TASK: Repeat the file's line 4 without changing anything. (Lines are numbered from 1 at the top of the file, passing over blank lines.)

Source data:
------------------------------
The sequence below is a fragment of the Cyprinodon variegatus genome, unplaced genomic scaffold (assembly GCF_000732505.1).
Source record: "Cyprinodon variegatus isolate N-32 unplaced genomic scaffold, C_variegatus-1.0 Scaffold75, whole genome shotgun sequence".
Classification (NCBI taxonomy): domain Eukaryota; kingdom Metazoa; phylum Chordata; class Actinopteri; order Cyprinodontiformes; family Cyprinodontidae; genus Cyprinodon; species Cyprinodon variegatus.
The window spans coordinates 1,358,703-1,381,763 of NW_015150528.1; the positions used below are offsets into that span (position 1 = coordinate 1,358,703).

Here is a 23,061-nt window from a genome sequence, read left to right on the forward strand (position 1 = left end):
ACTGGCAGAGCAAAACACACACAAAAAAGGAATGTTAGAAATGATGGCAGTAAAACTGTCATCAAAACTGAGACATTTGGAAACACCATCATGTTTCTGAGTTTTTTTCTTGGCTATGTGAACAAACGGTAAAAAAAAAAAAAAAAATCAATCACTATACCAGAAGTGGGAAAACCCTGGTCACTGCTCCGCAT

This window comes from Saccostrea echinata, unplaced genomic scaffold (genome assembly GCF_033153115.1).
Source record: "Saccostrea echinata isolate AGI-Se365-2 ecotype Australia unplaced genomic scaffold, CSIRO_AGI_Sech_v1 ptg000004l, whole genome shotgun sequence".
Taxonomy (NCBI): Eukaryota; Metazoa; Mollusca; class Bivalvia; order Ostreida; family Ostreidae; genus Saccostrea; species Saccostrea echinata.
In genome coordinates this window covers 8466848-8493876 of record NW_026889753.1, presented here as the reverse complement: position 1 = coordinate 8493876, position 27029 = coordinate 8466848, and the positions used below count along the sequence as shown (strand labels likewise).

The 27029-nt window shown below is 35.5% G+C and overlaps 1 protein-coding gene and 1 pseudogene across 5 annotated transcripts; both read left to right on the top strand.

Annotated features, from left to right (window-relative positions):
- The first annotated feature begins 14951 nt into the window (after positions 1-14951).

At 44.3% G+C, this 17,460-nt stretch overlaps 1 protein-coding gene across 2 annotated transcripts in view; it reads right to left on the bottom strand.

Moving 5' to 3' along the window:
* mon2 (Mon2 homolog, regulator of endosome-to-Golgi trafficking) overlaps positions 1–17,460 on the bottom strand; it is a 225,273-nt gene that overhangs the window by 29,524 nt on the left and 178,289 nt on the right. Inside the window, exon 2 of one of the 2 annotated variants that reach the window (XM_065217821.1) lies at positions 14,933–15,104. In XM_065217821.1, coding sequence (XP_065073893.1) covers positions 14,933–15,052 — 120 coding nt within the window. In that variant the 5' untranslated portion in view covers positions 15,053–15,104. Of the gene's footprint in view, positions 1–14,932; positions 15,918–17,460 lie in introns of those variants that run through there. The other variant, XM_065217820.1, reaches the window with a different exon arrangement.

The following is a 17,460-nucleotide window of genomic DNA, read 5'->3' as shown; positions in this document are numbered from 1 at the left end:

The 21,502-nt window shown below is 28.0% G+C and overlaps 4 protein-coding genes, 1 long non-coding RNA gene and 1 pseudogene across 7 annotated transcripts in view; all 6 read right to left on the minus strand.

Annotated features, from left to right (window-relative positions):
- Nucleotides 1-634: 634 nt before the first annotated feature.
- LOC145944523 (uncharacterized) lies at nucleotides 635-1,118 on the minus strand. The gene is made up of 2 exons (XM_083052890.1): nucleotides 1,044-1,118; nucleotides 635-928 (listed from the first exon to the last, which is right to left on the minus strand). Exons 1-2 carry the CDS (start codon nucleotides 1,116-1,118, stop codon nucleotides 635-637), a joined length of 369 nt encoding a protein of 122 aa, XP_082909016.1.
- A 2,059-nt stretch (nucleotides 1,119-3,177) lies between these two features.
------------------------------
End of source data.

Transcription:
The window spans coordinates 1,358,703-1,381,763 of NW_015150528.1; the positions used below are offsets into that span (position 1 = coordinate 1,358,703).